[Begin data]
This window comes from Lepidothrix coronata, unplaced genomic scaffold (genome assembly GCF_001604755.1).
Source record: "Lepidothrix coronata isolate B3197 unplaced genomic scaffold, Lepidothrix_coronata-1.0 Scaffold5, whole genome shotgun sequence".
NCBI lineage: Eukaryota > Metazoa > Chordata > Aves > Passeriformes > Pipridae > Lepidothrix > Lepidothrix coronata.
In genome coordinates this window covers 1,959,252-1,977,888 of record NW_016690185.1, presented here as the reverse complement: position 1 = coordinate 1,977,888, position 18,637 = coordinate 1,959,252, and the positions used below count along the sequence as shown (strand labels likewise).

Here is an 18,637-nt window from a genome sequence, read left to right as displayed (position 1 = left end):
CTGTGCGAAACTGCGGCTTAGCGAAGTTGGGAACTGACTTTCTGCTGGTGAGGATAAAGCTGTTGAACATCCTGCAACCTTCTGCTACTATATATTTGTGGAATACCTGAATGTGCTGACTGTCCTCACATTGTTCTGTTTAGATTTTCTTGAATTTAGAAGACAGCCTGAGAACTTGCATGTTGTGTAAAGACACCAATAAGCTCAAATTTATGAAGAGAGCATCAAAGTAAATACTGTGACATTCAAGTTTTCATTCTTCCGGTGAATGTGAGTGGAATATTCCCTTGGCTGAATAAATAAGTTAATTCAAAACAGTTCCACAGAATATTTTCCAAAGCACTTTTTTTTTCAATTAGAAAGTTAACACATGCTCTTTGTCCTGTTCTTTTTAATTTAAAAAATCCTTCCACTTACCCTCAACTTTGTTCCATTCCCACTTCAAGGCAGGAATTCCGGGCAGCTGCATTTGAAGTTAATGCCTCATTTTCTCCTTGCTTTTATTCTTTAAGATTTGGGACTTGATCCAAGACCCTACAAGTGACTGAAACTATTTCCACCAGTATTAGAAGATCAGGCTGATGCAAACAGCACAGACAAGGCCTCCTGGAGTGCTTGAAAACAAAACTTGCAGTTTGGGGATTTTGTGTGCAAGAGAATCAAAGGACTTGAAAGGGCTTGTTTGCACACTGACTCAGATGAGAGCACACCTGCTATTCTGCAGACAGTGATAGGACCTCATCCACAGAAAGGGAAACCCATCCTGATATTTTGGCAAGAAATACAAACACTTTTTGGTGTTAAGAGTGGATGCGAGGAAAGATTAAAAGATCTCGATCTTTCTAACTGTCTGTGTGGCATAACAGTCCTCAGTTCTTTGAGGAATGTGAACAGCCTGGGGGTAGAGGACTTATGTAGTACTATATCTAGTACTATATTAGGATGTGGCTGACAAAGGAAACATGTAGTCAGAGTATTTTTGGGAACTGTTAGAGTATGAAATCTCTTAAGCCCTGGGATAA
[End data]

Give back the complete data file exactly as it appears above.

This window comes from Lepidothrix coronata, unplaced genomic scaffold (genome assembly GCF_001604755.1).
Source record: "Lepidothrix coronata isolate B3197 unplaced genomic scaffold, Lepidothrix_coronata-1.0 Scaffold5, whole genome shotgun sequence".
NCBI lineage: Eukaryota > Metazoa > Chordata > Aves > Passeriformes > Pipridae > Lepidothrix > Lepidothrix coronata.
In genome coordinates this window covers 1,959,252-1,977,888 of record NW_016690185.1, presented here as the reverse complement: position 1 = coordinate 1,977,888, position 18,637 = coordinate 1,959,252, and the positions used below count along the sequence as shown (strand labels likewise).

Here is an 18,637-nt window from a genome sequence, read left to right as displayed (position 1 = left end):
CTGTGCGAAACTGCGGCTTAGCGAAGTTGGGAACTGACTTTCTGCTGGTGAGGATAAAGCTGTTGAACATCCTGCAACCTTCTGCTACTATATATTTGTGGAATACCTGAATGTGCTGACTGTCCTCACATTGTTCTGTTTAGATTTTCTTGAATTTAGAAGACAGCCTGAGAACTTGCATGTTGTGTAAAGACACCAATAAGCTCAAATTTATGAAGAGAGCATCAAAGTAAATACTGTGACATTCAAGTTTTCATTCTTCCGGTGAATGTGAGTGGAATATTCCCTTGGCTGAATAAATAAGTTAATTCAAAACAGTTCCACAGAATATTTTCCAAAGCACTTTTTTTTTCAATTAGAAAGTTAACACATGCTCTTTGTCCTGTTCTTTTTAATTTAAAAAATCCTTCCACTTACCCTCAACTTTGTTCCATTCCCACTTCAAGGCAGGAATTCCGGGCAGCTGCATTTGAAGTTAATGCCTCATTTTCTCCTTGCTTTTATTCTTTAAGATTTGGGACTTGATCCAAGACCCTACAAGTGACTGAAACTATTTCCACCAGTATTAGAAGATCAGGCTGATGCAAACAGCACAGACAAGGCCTCCTGGAGTGCTTGAAAACAAAACTTGCAGTTTGGGGATTTTGTGTGCAAGAGAATCAAAGGACTTGAAAGGGCTTGTTTGCACACTGACTCAGATGAGAGCACACCTGCTATTCTGCAGACAGTGATAGGACCTCATCCACAGAAAGGGAAACCCATCCTGATATTTTGGCAAGAAATACAAACACTTTTTGGTGTTAAGAGTGGATGCGAGGAAAGATTAAAAGATCTCGATCTTTCTAACTGTCTGTGTGGCATAACAGTCCTCAGTTCTTTGAGGAATGTGAACAGCCTGGGGGTAGAGGACTTATGTAGTACTATATCTAGTACTATATTAGGATGTGGCTGACAAAGGAAACATGTAGTCAGAGTATTTTTGGGAACTGTTAGAGTATGAAATCTCTTAAGCCCTGGGATAA